The Crowcombe Dragon and the Gurt Wurm of Shervage

Somerset has no shortage of iconic and well-known bench ends. Most notable perhaps are the Reynard the Fox bench ends at Brent Knoll, but only slightly less well-known is the Crowcombe Dragon.


Local pundits will cheerfully tell you, as they did me, that the Crowcombe dragon bench end is a depiction of the local legend of the Gurt Wurm of Shervage Wood. Like many places, Shervage Wood in the Quantock hills was once, so the legend tells us, home to a dragon, the ‘gurt wurm.’ The details of the legend differ in the telling, but essentially an enormous dragon lived in the wood and preyed on the local livestock and wildlife as gurt wurms are wont to do, much to the dismay of the local peasants. One day an itinerant woodcutter was employed by a wily crone, sent into Shervage Wood to cut firewood, and given a can of Strongbow and a Ginster’s sausage roll for his lunch. Come lunch-time he sat himself down on a large fallen tree to eat his fare, but upon opening up his He-Man lunch box the tree on which he sat gave a lurch and he spilled his Strongbow all over the ground. Angered, he picked up his axe and laid into the misbehaving tree, which started to bleed. It was of course the sleeping gurt wurm which he had cleft in twain, much to the joy of the peasants and the wily old crone. Then there’s some stuff about pies and a fair which isn’t really germane to this article. Or something like that.

So, everyone in and around Crowcombe knows that the bench end shows the legend of the gurt wurm. Local schoolchildren are even taken to the church to see the bench end and told the tale. The problem is that even a cursory comparison of the bench end above with the story of the wurm reveals a few discrepancies. The dragon on the bench end is not sleeping as the worm was, there are two men not one, and they are armed with spears, not axes. And why are the woodcutters naked? In short, the Crowcombe Dragon is not the Gurt Wurm of Shervage Wood.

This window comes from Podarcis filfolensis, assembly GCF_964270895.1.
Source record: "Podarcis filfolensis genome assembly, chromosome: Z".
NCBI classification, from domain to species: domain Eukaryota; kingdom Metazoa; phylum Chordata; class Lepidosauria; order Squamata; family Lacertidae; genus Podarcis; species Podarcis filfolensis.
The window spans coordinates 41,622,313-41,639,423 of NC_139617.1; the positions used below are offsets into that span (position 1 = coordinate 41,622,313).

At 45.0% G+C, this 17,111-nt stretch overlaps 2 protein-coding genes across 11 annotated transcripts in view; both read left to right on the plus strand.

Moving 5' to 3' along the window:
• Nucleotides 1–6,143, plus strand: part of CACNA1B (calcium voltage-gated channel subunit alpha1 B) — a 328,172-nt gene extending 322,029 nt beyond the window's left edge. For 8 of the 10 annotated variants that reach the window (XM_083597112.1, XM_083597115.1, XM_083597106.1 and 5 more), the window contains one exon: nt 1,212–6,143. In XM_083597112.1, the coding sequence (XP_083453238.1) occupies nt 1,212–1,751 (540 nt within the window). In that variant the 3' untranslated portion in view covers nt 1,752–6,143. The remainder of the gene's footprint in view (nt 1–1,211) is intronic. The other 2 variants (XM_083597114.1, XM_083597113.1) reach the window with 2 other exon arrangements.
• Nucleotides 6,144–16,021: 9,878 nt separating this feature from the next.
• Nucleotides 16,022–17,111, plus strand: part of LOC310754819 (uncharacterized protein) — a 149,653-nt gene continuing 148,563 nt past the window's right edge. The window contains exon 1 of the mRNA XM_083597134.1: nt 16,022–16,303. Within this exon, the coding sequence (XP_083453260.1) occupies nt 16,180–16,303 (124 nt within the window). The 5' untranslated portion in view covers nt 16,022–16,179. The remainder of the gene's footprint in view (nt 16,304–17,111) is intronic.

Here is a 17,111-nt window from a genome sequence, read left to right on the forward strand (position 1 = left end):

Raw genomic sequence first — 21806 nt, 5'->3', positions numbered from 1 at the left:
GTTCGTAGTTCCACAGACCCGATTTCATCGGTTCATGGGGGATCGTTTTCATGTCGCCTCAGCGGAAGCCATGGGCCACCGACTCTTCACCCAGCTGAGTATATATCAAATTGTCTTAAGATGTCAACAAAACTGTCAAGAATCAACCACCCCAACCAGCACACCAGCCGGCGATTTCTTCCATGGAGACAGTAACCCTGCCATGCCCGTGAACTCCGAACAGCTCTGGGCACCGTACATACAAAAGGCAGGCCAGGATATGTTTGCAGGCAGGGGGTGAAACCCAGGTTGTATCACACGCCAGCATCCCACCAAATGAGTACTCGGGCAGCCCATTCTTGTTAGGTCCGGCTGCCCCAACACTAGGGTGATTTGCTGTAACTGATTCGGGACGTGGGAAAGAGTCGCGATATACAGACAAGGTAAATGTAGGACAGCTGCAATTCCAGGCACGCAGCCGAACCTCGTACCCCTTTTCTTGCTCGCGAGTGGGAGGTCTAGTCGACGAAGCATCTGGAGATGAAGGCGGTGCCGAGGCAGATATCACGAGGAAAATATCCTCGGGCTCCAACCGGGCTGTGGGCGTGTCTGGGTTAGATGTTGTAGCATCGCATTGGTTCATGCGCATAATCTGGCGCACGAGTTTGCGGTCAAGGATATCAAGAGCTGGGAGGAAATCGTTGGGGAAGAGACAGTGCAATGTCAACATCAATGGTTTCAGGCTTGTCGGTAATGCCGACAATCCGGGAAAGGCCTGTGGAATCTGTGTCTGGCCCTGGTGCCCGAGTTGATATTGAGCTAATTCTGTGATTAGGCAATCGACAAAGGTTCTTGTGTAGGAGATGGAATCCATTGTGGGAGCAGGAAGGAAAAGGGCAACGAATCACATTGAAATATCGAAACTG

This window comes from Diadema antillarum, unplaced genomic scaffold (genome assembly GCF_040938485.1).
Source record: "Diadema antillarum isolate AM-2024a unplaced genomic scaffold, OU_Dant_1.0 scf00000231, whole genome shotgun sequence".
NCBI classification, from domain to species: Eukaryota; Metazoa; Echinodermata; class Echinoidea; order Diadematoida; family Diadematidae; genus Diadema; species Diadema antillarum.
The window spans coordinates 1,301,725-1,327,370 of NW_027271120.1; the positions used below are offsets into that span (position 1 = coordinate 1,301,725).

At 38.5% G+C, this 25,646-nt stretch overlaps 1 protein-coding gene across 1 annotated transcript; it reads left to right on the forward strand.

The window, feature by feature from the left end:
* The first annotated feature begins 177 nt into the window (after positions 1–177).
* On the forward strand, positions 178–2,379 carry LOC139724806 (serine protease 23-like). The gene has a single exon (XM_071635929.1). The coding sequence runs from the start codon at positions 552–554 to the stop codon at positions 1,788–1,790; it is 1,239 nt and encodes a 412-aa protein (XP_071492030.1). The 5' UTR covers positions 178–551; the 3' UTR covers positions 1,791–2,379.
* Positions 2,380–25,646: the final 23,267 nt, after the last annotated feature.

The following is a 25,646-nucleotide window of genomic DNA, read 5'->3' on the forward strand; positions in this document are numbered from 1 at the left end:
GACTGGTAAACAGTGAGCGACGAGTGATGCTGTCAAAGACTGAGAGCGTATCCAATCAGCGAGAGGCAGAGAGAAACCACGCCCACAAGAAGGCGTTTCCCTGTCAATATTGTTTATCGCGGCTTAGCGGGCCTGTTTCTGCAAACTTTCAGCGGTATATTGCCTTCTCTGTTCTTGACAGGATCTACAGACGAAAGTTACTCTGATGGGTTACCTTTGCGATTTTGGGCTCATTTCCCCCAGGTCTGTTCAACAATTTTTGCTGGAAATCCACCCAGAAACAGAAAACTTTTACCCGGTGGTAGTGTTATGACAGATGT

The story of the gurt wurm was not widely known until the 1960s, when it appeared in the late Ruth Tongue’s book, Somerset Folklore. Tongue was a fine storyteller, and is rightly lauded as such, but was not above embellishing or even inventing stories where none had previously existed. I searched high and low for earlier references to the gurt wurm without success, and I began to wonder if this was one of the stories that Tongue had invented, perhaps inspired by the Crowcombe Dragon – in short, did the story come from the bench end rather than the other way around. Then a tip off from Mr Rook of Mr Rook’s Speakeasy led me to C.W. Whistler’s article, ‘Local Traditions of the Quantocks’ in the 1908 volume of the journal Folklore. Whistler’s article mentions the story of the Gurt Wurm of Shervage Wood, albeit in a simpler version than even my summary above, and absolves Tongue of any suspicion that she made it up. However, Whistler mentions three dragons in the Quantocks: the gurt wurm of Shervage Wood, the dragon of Norton Fitzwarren, and the Crowcombe Dragon. This does not prove, of course, that the Crowcombe Dragon and the gurt wurm are separate entities, but it does show that they were considered to be so as late as the early 20th century.

So, if the Crowcombe Dragon is not the Gurt Wurm of Shervage Wood, where does it come from? The clue is in the dragon itself. You see, no true expert on dragons (yes, such people do exist) would call it a ‘dragon,’ it’s a gastrocephalic wyvern. That is to say, a dragon-like creature with a head in its stomach and only two legs. Gastrocephalic wyverns  are certainly distinctive, but they are not entirely unusual in medieval and Tudor art. In fact, there’s another not too far away on a misericord in Bristol cathedral.

Image courtesy of Dr. Malcom Haydn Jones.